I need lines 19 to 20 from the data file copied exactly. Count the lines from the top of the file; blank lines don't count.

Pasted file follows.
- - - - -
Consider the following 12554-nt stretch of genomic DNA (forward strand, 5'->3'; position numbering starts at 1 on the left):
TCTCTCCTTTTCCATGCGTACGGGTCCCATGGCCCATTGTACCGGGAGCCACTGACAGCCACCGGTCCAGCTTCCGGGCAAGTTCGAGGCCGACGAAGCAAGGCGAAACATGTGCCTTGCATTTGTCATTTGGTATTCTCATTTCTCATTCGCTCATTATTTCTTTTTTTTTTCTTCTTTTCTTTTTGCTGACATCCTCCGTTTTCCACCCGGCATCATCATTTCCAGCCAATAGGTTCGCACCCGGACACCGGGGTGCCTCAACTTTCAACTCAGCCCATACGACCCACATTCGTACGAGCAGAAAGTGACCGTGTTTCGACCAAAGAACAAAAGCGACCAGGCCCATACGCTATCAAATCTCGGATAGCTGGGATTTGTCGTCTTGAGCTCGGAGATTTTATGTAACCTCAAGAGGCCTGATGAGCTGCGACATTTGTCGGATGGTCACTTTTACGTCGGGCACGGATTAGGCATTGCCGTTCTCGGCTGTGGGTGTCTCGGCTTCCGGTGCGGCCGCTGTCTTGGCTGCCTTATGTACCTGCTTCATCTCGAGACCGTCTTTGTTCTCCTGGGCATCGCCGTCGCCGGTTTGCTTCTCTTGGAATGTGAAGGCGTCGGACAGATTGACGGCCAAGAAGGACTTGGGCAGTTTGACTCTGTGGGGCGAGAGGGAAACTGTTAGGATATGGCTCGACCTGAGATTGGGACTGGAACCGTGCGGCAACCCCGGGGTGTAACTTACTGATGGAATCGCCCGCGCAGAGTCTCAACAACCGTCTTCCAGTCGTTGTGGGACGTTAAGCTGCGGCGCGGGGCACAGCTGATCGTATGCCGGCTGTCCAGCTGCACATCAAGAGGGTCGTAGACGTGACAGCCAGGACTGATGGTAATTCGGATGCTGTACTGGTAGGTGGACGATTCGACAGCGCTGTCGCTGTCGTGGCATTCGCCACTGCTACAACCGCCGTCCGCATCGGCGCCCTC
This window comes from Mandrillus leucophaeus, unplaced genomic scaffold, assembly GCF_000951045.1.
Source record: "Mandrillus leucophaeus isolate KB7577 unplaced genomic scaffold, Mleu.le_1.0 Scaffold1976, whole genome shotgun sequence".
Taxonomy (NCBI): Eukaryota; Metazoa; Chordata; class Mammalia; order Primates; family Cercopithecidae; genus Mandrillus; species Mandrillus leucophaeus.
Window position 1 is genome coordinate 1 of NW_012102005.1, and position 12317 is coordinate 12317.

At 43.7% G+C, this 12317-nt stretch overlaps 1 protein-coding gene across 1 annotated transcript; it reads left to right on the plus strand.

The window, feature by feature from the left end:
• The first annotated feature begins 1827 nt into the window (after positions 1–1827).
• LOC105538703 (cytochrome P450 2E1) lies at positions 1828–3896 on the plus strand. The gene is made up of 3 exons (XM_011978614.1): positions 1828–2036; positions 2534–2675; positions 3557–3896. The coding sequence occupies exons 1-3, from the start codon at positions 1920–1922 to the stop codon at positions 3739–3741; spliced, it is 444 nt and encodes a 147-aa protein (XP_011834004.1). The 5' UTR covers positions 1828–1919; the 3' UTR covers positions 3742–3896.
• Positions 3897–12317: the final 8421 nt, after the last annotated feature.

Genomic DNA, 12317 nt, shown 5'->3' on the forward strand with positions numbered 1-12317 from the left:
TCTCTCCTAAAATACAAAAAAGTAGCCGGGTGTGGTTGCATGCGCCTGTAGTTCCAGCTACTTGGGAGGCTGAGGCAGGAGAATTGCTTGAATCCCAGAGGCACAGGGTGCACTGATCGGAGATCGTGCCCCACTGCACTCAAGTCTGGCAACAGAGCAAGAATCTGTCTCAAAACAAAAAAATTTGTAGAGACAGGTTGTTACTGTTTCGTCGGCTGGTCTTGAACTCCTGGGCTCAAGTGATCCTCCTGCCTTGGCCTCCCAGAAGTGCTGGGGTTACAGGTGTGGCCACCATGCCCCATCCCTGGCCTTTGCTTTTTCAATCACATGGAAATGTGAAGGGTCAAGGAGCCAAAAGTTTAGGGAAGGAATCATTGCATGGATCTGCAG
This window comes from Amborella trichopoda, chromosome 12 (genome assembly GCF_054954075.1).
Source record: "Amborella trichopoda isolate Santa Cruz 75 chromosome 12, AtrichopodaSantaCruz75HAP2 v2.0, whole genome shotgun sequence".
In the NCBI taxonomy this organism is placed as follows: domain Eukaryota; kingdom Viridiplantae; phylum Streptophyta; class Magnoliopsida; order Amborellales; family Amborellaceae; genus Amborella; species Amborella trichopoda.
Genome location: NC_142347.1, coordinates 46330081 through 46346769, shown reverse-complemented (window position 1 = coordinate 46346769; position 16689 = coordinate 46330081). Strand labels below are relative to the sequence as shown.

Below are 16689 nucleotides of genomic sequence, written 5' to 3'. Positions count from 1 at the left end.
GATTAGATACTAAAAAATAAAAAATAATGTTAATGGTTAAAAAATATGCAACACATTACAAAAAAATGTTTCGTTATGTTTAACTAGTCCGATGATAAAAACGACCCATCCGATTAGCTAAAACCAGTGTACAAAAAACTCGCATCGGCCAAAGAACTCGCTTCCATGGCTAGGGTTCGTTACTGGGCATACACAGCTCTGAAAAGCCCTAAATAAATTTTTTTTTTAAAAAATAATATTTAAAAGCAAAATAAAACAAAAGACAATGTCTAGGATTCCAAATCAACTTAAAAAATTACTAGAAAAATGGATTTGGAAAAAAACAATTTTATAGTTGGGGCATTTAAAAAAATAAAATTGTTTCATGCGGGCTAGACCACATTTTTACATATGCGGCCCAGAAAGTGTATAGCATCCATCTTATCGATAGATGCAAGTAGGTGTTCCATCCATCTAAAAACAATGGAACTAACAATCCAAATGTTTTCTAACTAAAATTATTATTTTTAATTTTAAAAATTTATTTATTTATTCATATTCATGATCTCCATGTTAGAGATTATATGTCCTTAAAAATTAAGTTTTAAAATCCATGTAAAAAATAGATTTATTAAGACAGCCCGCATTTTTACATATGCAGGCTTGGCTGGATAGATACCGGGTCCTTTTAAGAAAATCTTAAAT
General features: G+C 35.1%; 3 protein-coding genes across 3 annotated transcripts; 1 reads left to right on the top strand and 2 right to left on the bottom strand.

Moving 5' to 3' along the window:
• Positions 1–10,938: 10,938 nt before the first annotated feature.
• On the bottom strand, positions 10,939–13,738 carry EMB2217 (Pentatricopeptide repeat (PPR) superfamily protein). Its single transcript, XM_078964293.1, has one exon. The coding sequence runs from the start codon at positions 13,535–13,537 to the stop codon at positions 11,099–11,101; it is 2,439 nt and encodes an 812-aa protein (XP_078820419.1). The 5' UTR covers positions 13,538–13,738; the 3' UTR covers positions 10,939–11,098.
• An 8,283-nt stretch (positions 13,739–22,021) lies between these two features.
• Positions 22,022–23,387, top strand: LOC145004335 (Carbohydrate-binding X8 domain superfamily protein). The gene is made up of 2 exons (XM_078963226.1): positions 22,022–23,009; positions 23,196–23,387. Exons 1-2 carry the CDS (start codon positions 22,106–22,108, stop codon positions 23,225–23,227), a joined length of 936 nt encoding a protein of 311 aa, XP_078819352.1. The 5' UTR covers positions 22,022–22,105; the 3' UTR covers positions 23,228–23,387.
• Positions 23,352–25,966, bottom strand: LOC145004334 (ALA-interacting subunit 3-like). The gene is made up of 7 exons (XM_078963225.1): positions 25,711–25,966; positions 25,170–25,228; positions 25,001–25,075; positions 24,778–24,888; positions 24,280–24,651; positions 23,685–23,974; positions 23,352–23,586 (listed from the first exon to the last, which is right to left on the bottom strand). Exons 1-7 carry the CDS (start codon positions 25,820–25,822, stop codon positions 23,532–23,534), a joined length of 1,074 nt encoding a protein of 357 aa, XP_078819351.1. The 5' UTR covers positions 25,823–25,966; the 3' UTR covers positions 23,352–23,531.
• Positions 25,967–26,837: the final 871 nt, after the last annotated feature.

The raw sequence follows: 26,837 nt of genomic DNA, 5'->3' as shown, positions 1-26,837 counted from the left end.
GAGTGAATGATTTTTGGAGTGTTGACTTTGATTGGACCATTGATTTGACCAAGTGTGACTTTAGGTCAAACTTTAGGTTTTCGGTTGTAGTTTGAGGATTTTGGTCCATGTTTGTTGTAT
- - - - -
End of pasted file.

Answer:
GATTAGATACTAAAAAATAAAAAATAATGTTAATGGTTAAAAAATATGCAACACATTACAAAAAAATGTTTCGTTATGTTTAACTAGTCCGATGATAAAAACGACCCATCCGATTAGCTAAAACCAGTGTACAAAAAACTCGCATCGGCCAAAGAACTCGCTTCCATGGCTAGGGTTCGTTACTGGGCATACACAGCTCTGAAAAGCCCTAAATAAATTTTTTTTTTAAAAAATAATATTTAAAAGCAAAATAAAACAAAAGACAATGTCTAGGATTCCAAATCAACTTAAAAAATTACTAGAAAAATGGATTTGGAAAAAAACAATTTTATAGTTGGGGCATTTAAAAAAATAAAATTGTTTCATGCGGGCTAGACCACATTTTTACATATGCGGCCCAGAAAGTGTATAGCATCCATCTTATCGATAGATGCAAGTAGGTGTTCCATCCATCTAAAAACAATGGAACTAACAATCCAAATGTTTTCTAACTAAAATTATTATTTTTAATTTTAAAAATTTATTTATTTATTCATATTCATGATCTCCATGTTAGAGATTATATGTCCTTAAAAATTAAGTTTTAAAATCCATGTAAAAAATAGATTTATTAAGACAGCCCGCATTTTTACATATGCAGGCTTGGCTGGATAGATACCGGGTCCTTTTAAGAAAATCTTAAAT
General features: G+C 35.1%; 3 protein-coding genes across 3 annotated transcripts; 1 reads left to right on the top strand and 2 right to left on the bottom strand.